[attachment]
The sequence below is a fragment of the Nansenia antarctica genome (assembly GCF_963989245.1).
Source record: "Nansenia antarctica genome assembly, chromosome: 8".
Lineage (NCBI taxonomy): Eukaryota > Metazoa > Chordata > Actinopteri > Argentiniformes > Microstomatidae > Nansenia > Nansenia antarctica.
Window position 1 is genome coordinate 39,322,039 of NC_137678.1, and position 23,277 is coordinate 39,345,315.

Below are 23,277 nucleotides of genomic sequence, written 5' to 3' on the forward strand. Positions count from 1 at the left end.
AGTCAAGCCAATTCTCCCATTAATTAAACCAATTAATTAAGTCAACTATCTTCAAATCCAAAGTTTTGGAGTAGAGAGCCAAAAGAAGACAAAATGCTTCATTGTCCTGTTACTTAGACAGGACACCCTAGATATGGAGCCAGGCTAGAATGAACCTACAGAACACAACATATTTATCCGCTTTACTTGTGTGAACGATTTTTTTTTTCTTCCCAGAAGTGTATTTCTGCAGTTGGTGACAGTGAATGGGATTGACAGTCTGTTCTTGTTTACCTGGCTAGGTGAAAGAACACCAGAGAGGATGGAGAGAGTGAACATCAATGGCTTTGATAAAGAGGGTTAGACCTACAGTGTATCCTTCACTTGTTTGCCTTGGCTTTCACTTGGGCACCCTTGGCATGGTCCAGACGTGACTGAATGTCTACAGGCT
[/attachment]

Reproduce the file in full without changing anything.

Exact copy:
The sequence below is a fragment of the Nansenia antarctica genome (assembly GCF_963989245.1).
Source record: "Nansenia antarctica genome assembly, chromosome: 8".
Lineage (NCBI taxonomy): Eukaryota > Metazoa > Chordata > Actinopteri > Argentiniformes > Microstomatidae > Nansenia > Nansenia antarctica.
Window position 1 is genome coordinate 39,322,039 of NC_137678.1, and position 23,277 is coordinate 39,345,315.

Below are 23,277 nucleotides of genomic sequence, written 5' to 3' on the forward strand. Positions count from 1 at the left end.
AGTCAAGCCAATTCTCCCATTAATTAAACCAATTAATTAAGTCAACTATCTTCAAATCCAAAGTTTTGGAGTAGAGAGCCAAAAGAAGACAAAATGCTTCATTGTCCTGTTACTTAGACAGGACACCCTAGATATGGAGCCAGGCTAGAATGAACCTACAGAACACAACATATTTATCCGCTTTACTTGTGTGAACGATTTTTTTTTTCTTCCCAGAAGTGTATTTCTGCAGTTGGTGACAGTGAATGGGATTGACAGTCTGTTCTTGTTTACCTGGCTAGGTGAAAGAACACCAGAGAGGATGGAGAGAGTGAACATCAATGGCTTTGATAAAGAGGGTTAGACCTACAGTGTATCCTTCACTTGTTTGCCTTGGCTTTCACTTGGGCACCCTTGGCATGGTCCAGACGTGACTGAATGTCTACAGGCT